I’ve always considered myself a pretty healthy person. I try to eat plenty of fruits and vegetables. I do my best to stay away from processed foods. I don’t eat meat. I have fish about once a week, but no more. I drink alcohol, but not to excess (partly due to being an incredible light weight). I do yoga daily–doing my best to fit in at least 10 minutes on my busiest days. I meditate. I walk often.
Truthfully, I signed up for the Ayurveda Detox Retreat, because I was interested in the Ayurveda aspect. A few articles in recent Yoga Journal issues peaked my interest in the ancient Indian school of medicine, and I wanted to learn more. I thought that the detox would be an extra tidbit–and did I even need it? I was perfectly healthy!
Boy, did this retreat school me on this thought!
I wound up at an Ashram in the Catskills in Upstate New York after a 7 hour drive from the DC area. After stopping at numerous toll booths (despite telling Google Maps to take me the non-toll route–that scheming Map App!), stopping at a rest stop in New Jersey for lunch, another stop at a Dollar General in New York (when I realized I had forgotten my hair brush), a wrong turn, and a missed turn, I finally made it. And wow, was it beautiful. I was overcome by the beauty and the peaceful landscape. The Ashram itself was waking up to the world–the week I had my program was the first time it had been opened since COVID shut everything down in early 2020. However, the staff were working hard to bring it back into working order. It was perched on top of a hill with the perfect view of the Catskills. Plenty of in bloom flowers graced the land. There was a pond slightly further down the hill. A large garden at the front of the ashram provided many of the greens for our meals. Away from the main buildings, paths and trails through woods and fields dotted the land, some leading to nearby temples. It was such a peaceful place to be present in.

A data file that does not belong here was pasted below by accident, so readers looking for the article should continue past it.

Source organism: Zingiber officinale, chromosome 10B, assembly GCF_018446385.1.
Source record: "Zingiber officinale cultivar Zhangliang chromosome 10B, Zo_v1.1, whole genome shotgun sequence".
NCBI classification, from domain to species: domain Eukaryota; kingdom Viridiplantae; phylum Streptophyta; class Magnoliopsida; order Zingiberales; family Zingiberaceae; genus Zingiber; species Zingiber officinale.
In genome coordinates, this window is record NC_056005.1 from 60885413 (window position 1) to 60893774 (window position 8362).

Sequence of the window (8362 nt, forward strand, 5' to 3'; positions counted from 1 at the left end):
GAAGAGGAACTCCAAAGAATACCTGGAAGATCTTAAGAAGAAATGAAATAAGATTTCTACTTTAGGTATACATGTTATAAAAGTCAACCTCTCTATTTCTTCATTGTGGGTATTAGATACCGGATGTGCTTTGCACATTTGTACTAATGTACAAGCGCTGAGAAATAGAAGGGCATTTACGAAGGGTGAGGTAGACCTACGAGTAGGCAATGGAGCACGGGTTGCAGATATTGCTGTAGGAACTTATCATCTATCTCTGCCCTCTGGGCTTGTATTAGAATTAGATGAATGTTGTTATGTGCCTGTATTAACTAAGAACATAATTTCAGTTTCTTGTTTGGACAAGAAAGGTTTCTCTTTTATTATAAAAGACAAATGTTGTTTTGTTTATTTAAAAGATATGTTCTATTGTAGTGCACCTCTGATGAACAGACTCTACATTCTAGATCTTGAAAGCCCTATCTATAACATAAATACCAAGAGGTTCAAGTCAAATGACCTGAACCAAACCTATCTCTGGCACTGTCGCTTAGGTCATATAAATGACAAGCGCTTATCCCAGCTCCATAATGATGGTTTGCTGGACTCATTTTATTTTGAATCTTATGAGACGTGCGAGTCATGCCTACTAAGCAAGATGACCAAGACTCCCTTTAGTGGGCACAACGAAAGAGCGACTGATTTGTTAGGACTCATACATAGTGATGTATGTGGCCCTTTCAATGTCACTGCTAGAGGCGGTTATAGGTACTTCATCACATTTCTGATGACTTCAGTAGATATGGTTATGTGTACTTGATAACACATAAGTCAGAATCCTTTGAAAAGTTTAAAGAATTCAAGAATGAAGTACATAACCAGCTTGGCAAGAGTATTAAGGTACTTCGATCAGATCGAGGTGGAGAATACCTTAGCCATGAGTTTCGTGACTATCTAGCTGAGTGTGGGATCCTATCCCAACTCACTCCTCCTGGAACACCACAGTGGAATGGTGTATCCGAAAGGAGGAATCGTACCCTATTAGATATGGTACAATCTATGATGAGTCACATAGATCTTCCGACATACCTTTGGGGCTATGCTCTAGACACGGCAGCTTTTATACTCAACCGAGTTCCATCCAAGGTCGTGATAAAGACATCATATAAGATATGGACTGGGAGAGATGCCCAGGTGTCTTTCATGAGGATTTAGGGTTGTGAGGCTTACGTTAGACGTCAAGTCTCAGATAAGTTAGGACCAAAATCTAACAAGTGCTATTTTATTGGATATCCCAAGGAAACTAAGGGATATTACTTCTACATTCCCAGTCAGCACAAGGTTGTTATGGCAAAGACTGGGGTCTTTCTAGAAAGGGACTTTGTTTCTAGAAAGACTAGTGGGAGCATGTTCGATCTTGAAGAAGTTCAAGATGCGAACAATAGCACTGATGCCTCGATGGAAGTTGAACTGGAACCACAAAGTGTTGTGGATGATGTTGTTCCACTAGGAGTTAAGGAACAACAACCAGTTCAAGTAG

I found the Ashram itself in a Google search for yoga retreats. While there were ashrams and retreat centers closer to me, the Ayurvedic Detox Retreat at this ashram was calling my name. It was a week long, which is what I wanted. When I considered the length of my school’s summer break, the timing of this particular retreat worked perfectly for me. Furthermore, I wanted to get the heck out of the DC area for a bit.
At 4:00 on arrival day, I had my first yoga class of the week. I met some of the other people in my course here. I quickly realized that this class was unlike any other yoga I had done before. It was very focused on mastering individual asana poses between semi-frequent corpse poses. I also learned the next day that each yoga class was almost identical. While each yoga teacher would add their own spin to the class, by and large, the classes followed the same routine. At first, I didn’t like this. After seven years of pretty consistently doing Yoga with Adriene, who has a diverse array of yoga offerings, the ashram’s yoga felt stifling. Yet, by the end of the week, I was in the groove. What felt stifling at the beginning, became routine and comfortable. I started to miss the ashram’s yoga routine after leaving a week later.